If by the third time they are still holding strong, I let them have it. They win. I do that because no matter how wrong or dumb I think they are at the time, it’s still their book; it’s still their brainchild—not mine. I’m just the helper in making their idea come to life. They’re the real intelligence behind it. And besides that, as long as it doesn’t go against our policies, I’m okay with leaving something I think is silly or wrong in a book because it’s not my name on the cover; it’s the authors. So if they want their name on whatever mistake I feel is in there, that’s up to them, and I’ve warned them.
More than anything, I feel like I have to respect the author’s opinion as the real owner of the story. I’m just one reader among thousands. Somebody else might be right in line with the author’s thinking, while I’m not, and I don’t want to ruin that for them if I don’t have to. So I will only point out problems that are really, really problems. I’m not the type of editor who asks the author to change the character’s shirt color because I feel strongly that it should be a different color. I point out changes that really impact the story. So if they don’t agree with me, I just have to remember that sometimes editing takes a lot of swallowing my pride and just accepting that I won’t always get what I want—no matter how important I think it is for the book—and it’s the same with authors. As long as we are both willing to budge on some things, it’s okay. We’ll win some, and we’ll lose some—some bigger wins and losses than others—but the important thing is that we ultimately put something out that sells well, no matter how we feel about every word or idea within its pages.”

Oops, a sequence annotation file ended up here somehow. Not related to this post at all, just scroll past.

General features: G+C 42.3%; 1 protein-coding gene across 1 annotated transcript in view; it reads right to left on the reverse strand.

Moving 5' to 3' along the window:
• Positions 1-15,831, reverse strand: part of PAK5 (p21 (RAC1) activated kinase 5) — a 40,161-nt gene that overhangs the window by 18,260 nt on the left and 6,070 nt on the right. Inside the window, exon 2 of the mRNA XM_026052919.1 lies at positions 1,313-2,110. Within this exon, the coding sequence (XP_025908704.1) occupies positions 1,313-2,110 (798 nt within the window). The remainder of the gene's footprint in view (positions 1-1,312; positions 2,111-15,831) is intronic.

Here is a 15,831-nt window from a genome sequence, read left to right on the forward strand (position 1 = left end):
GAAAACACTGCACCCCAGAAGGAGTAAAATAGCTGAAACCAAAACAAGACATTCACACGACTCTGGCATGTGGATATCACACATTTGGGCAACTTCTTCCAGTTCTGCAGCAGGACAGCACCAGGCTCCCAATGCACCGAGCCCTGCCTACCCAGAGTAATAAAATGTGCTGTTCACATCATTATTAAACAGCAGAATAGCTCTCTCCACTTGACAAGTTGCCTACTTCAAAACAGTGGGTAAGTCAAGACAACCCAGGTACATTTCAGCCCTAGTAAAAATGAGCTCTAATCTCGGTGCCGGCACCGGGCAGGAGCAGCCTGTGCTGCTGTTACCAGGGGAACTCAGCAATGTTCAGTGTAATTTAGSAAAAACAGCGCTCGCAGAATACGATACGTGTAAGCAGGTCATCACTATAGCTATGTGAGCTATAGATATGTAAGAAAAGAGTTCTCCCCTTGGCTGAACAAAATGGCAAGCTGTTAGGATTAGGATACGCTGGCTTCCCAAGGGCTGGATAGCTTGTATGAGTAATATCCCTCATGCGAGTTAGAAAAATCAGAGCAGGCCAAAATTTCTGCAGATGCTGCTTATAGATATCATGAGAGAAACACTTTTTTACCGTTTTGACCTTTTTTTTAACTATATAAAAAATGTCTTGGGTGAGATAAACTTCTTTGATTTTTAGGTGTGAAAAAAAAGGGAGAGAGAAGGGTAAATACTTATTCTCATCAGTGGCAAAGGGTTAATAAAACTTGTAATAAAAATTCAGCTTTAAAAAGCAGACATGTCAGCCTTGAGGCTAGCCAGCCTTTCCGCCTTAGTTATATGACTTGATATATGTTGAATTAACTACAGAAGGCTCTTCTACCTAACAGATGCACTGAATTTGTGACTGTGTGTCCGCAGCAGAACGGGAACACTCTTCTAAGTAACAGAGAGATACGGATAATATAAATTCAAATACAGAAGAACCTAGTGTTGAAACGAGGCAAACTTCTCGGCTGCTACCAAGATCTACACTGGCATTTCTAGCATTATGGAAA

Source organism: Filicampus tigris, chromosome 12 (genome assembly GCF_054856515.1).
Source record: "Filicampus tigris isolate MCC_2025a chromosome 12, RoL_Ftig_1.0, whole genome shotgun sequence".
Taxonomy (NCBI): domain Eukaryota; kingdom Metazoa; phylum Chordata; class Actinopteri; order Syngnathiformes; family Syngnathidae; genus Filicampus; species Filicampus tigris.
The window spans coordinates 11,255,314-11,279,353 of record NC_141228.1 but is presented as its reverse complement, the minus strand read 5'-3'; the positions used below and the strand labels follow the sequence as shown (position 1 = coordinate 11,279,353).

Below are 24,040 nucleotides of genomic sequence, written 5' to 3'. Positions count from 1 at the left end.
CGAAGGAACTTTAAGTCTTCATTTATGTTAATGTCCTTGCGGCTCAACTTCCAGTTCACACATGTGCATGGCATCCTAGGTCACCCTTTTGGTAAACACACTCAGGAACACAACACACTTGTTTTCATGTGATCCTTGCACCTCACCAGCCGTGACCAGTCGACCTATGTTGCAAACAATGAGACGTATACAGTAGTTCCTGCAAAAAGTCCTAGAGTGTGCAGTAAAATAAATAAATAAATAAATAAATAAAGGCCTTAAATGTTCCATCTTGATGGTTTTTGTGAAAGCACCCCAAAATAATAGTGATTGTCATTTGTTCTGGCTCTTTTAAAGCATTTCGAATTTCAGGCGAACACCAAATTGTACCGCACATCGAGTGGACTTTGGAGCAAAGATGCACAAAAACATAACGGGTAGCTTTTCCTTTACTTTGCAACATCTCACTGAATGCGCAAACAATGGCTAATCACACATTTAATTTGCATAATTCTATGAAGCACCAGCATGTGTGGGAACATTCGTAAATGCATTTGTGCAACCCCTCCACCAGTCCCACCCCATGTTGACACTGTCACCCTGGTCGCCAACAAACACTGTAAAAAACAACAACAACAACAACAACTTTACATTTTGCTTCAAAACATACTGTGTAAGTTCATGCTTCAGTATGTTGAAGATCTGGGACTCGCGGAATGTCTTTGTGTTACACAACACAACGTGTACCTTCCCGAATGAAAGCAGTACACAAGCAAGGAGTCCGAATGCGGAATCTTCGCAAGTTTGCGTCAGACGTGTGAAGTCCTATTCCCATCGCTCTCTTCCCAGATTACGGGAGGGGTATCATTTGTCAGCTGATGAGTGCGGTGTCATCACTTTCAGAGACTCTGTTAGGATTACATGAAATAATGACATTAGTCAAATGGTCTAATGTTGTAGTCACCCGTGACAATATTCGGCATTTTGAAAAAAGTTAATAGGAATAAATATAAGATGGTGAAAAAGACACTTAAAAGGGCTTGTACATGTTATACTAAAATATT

I really liked that both of these editors are looking for ways to address the issue while also recognizing that they may not have the right answer, at least on the first try. I especially liked Samantha’s comment, it’s still their book; it’s still their brainchild—not mine. The bottom line is that the story is ours. If we are being asked to make a change so big that we feel it ruins the story, sometimes we may have to say no.
Let me counterbalance that though by mentioning a movie I saw a few years back. It was a smaller independent film. Possibly because of budget—or maybe ego—the same person wrote, produced, and directed the film, as well as doing most of the editing. It was a good film. I liked the story. I liked the acting. And yet, I just didn’t like the movie as a whole. It took me a day or two to decide why, but I finally came to the conclusion that the movie felt unbalanced to me. It felt like I was listening to someone recount a movie they had seen. It all had the same voice.